Are we now so far removed from Harry hysteria that not ‘every’ child will read about witches and wizards? Would I be an idiot if I suggested it? Or would I be more of an idiot if I don’t?

The Feral Child

This is one book you can’t buy for Christmas, because it’s not out yet. But if the 5th of January could somehow be jiggled round to come before Christmas, I would suggest you buy a copy of The Feral Child for someone you know, and one for yourself. Unlike many books for 9+ this one is enjoyable for adults.

So there was no cause for me to worry. But one does, anyway. What if this new – first – book by someone who frequents this blog were to turn out to be boring or badly written? But Che Golden writes books the way she comments on blogs; intelligently and with wit and humour.

The book has a very strong first chapter. You just want to go on. There is nothing wobbly about this beginner.

Che Golden, The Feral Child

I am quite fond of Tír na nÓg, although I have to say that Che has put some vicious faeries in her version. (For visiting purposes I’d much rather go to Kate Thompson’s Tír na nÓg, where the people are inept but friendly in a charming Irish sort of way.) But if they weren’t unpleasant there would be no adventure.

Maddy is a second generation Irish English girl, who has come to Blarney to live with her grandparents when her parents died. As we all do, she discovers that the lovely holiday destination is much less fun when you have to stay forever. She’s very unhappy, and her cousins aren’t too friendly towards her, either. ‘Dealing with prats like Danny, one of the nastiest people you could meet this side of an ASBO.’

She likes her toddler neighbour Stephen best, and when he’s snatched by a faerie one night, and taken to Tír na nÓg, Maddy sets off to rescue him. Unfortunately she can’t shake off her cousins, so they end up coming along on this dangerous journey. Some people – like Maddy’s grandfather – believe in faeries, but most people in Blarney don’t.

The Feral Child is a fantastic read, and has a nice Irish feel to it. I’m becoming increasingly partial to Irish books. It’s the first of a trilogy, and I’m looking forward to more Maddy, and wondering what on earth she can get up to next time. Will it be back to known enemies, or will she discover new ones?

Rats with fluff

Autumn deck

I sit in my reading chair and swear as I see the ghastly squirrels scampering back and forth on the deck, a few feet away. They were never this forward before. They are probably hungrier, and there are more of them. They are really nothing but rats with a slightly fluffier tail.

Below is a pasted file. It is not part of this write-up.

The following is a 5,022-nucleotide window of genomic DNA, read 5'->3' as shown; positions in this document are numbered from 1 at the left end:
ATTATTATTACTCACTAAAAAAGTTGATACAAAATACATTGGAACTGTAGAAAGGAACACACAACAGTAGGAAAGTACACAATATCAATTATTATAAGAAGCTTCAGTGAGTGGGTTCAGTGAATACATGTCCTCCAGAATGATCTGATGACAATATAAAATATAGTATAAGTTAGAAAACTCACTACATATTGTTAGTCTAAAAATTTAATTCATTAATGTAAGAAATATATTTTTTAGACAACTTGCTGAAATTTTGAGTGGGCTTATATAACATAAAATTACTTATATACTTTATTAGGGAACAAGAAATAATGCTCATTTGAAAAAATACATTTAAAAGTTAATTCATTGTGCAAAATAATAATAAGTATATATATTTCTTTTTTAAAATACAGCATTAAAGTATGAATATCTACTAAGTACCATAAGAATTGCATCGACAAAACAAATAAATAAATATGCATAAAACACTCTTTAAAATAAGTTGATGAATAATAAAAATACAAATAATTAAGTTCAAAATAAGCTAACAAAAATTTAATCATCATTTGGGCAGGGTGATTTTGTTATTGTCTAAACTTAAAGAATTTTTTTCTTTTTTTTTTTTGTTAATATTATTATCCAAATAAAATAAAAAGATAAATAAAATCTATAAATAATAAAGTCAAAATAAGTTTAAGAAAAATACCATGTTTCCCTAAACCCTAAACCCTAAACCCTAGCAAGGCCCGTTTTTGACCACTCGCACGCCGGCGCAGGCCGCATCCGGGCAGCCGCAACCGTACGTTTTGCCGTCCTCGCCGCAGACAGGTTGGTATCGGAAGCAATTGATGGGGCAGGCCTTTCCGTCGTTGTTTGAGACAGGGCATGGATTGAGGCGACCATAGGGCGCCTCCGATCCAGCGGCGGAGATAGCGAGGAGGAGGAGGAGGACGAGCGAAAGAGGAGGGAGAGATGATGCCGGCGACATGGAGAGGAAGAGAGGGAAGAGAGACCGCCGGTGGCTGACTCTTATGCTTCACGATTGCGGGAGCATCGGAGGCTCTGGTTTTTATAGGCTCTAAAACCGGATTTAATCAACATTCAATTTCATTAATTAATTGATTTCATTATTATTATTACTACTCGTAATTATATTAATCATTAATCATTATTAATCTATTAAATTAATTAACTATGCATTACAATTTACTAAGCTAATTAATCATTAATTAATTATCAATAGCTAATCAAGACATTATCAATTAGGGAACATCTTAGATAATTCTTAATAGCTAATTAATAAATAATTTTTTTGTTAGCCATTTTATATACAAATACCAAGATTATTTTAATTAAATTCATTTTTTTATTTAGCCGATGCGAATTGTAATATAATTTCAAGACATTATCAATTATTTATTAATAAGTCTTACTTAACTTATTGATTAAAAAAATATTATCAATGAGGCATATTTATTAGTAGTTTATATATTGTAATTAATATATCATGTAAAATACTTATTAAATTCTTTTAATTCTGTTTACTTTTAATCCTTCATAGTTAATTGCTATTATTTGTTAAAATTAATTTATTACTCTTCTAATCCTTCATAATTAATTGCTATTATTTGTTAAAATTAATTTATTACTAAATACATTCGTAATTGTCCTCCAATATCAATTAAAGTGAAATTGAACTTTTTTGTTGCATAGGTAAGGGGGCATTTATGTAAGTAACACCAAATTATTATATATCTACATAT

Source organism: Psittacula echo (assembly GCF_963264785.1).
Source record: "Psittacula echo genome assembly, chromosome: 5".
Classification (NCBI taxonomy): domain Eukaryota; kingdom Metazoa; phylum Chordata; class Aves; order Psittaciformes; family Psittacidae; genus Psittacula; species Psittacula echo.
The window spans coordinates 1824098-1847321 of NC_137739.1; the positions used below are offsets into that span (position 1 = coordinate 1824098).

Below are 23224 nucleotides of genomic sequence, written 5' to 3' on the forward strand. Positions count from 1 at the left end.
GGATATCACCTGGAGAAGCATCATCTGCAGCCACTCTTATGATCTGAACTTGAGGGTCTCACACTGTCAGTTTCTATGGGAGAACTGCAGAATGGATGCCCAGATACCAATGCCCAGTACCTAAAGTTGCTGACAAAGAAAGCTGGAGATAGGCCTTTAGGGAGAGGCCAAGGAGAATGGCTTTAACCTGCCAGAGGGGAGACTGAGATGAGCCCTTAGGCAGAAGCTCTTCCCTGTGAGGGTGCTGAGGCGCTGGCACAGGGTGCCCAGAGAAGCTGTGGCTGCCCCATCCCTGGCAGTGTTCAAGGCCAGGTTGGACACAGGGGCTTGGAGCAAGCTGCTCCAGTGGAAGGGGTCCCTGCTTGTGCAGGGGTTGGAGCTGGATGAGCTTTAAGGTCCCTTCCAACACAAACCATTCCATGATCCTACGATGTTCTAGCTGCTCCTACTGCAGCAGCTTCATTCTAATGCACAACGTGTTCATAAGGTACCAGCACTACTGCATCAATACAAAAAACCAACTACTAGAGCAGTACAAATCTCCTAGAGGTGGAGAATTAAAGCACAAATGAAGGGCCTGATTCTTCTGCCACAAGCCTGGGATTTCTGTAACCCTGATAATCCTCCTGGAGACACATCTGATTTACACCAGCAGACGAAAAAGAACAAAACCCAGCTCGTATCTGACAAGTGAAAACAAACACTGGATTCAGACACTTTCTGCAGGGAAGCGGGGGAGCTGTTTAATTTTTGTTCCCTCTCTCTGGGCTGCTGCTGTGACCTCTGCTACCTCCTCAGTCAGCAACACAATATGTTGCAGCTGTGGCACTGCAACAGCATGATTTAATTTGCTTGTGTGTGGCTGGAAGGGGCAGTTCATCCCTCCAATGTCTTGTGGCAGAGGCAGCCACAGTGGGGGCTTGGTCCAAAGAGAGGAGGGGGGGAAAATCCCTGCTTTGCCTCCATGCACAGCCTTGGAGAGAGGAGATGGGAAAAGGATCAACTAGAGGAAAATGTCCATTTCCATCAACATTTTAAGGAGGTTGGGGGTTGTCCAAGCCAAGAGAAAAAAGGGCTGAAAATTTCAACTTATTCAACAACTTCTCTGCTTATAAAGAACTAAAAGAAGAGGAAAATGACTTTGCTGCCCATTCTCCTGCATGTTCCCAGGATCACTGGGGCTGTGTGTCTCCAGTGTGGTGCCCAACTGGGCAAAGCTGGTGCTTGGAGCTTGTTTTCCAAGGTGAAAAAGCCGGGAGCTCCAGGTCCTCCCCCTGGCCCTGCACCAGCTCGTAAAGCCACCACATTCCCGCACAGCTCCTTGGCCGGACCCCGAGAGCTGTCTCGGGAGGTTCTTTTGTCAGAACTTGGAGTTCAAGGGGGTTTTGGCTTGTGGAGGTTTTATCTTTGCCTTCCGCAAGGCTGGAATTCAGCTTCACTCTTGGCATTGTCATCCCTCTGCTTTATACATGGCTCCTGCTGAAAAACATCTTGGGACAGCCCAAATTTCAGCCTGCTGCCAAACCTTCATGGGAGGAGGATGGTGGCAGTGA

My thoughts get this far every time, and then I think that since I know how squirrels reason, I should be more sympathetic. Because they are nice creatures, only wanting to stock up on food for the winter. After which I pull myself together and tell myself that I do not know anything of the kind. I just happen to have read Kate Thompson’s Switchers series. Tess, the main female character, can switch and become an animal. She often chooses to become a squirrel, and you can read about life as seen from the squirrel’s point of view.

That does not mean it is real. I mean, it’s not as if Kate actually tried being a squirrel before she wrote the books. I hope she didn’t.

To Tess, in her human form and as a squirrel, rats are horrible. That’s why she’s so reluctant to switch into a rat when she meets another switcher. But she does, and she discovers rats are also quite noble creatures.


The Switchers trilogy is one of those lucky finds. If it didn’t seem too nerdy, I’d tell you that it was ten years ago when Red Fox celebrated some anniversary or other by selling (some of) their books on a bogof offer. Ever the frugal reader I stocked up on as many books as I liked the look of. And once I’d read Switchers I had to go and buy Midnight’s Choice and Wild Blood too. I bet Red Fox knew that would happen.

It’s a fantastic trilogy, and it got me started on all Kate’s other books. But as for her ‘relevant experience’ before writing these books, I don’t believe she switched into an animal at all. Though, you never know, do you? When I think of rats, I try to think of her noble ones.

Squirrel highway

But as for squirrels, I’m afraid I’ve had enough of them. When we first moved here I was taken by the way ‘ours’ travelled through the ash trees, but now that I can’t put down bulbs or bedding plants without them coming along and digging everything up again, I don’t think very fondly of them.

The difference here is that these are grey ones, and I grew up with red ones. We didn’t have them in the garden, but I used to see them a lot on Gallow’s Hill, which was (and still is) a lovely place. Named after people doing you-know-what there in the olden days. Somehow red ones seem nicer. Is there a scientific reason for this?

Future tulips

Nowadays I use chicken wire. We once had a squirrel proof bird feeder. They actively ate the wood! So what chance do tulip bulbs stand? I’m just concerned I’m being lulled into a false sense of security.

Two dogs and a horse

So at what age can one trust Offspring not to require more soft toys? Beanie Babies were at least quite small and more easily accommodated. We can’t totally agree whether Jethro is a Labrador or a Golden Retriever. But trust me, he’s big. On the other hand, I suppose he doesn’t bark. Or bite.

By pure coincidence on this soft Labrador/Retriever adoption day I also read a reissued Corgi Pups book called Snow Dog. Really.

It’s by Malorie Blackman and – since I don’t seem to have any information about the book – I’m guessing it’s part of an easy read series, for which it will be absolutely perfect. To be honest, the cover is too cute for me, but I can see that it would melt the heart of a young reader. The story however, is as woof-onderful as the dog in the story keeps saying.

Nicky wants a dog but when her parents very sensibly say no, she and her Grandad bake a dog for her. And it’s magic. As long as it stays cold.